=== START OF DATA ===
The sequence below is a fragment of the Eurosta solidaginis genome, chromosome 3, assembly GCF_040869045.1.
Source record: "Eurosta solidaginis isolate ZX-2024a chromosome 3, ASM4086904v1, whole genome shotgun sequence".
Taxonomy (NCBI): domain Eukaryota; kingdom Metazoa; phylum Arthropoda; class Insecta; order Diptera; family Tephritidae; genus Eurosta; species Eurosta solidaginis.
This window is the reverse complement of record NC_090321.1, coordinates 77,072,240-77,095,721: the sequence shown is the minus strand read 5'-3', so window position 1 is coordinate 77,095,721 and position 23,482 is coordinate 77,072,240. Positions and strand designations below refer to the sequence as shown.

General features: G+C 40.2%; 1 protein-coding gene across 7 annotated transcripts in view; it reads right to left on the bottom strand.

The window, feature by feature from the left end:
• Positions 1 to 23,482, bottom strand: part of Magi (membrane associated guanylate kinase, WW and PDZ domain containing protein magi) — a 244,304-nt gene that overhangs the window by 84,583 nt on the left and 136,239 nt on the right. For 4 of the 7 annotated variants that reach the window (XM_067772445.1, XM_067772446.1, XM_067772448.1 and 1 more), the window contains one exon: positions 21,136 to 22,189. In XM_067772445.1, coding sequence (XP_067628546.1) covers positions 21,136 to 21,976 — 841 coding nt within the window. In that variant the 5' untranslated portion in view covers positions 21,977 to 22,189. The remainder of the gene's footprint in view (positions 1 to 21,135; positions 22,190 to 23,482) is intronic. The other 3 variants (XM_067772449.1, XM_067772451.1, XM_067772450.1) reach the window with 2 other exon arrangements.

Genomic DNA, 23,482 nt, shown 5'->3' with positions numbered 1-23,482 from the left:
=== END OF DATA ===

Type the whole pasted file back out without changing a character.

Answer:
The sequence below is a fragment of the Eurosta solidaginis genome, chromosome 3, assembly GCF_040869045.1.
Source record: "Eurosta solidaginis isolate ZX-2024a chromosome 3, ASM4086904v1, whole genome shotgun sequence".
Taxonomy (NCBI): domain Eukaryota; kingdom Metazoa; phylum Arthropoda; class Insecta; order Diptera; family Tephritidae; genus Eurosta; species Eurosta solidaginis.
This window is the reverse complement of record NC_090321.1, coordinates 77,072,240-77,095,721: the sequence shown is the minus strand read 5'-3', so window position 1 is coordinate 77,095,721 and position 23,482 is coordinate 77,072,240. Positions and strand designations below refer to the sequence as shown.

General features: G+C 40.2%; 1 protein-coding gene across 7 annotated transcripts in view; it reads right to left on the bottom strand.

The window, feature by feature from the left end:
• Positions 1 to 23,482, bottom strand: part of Magi (membrane associated guanylate kinase, WW and PDZ domain containing protein magi) — a 244,304-nt gene that overhangs the window by 84,583 nt on the left and 136,239 nt on the right. For 4 of the 7 annotated variants that reach the window (XM_067772445.1, XM_067772446.1, XM_067772448.1 and 1 more), the window contains one exon: positions 21,136 to 22,189. In XM_067772445.1, coding sequence (XP_067628546.1) covers positions 21,136 to 21,976 — 841 coding nt within the window. In that variant the 5' untranslated portion in view covers positions 21,977 to 22,189. The remainder of the gene's footprint in view (positions 1 to 21,135; positions 22,190 to 23,482) is intronic. The other 3 variants (XM_067772449.1, XM_067772451.1, XM_067772450.1) reach the window with 2 other exon arrangements.

Genomic DNA, 23,482 nt, shown 5'->3' with positions numbered 1-23,482 from the left: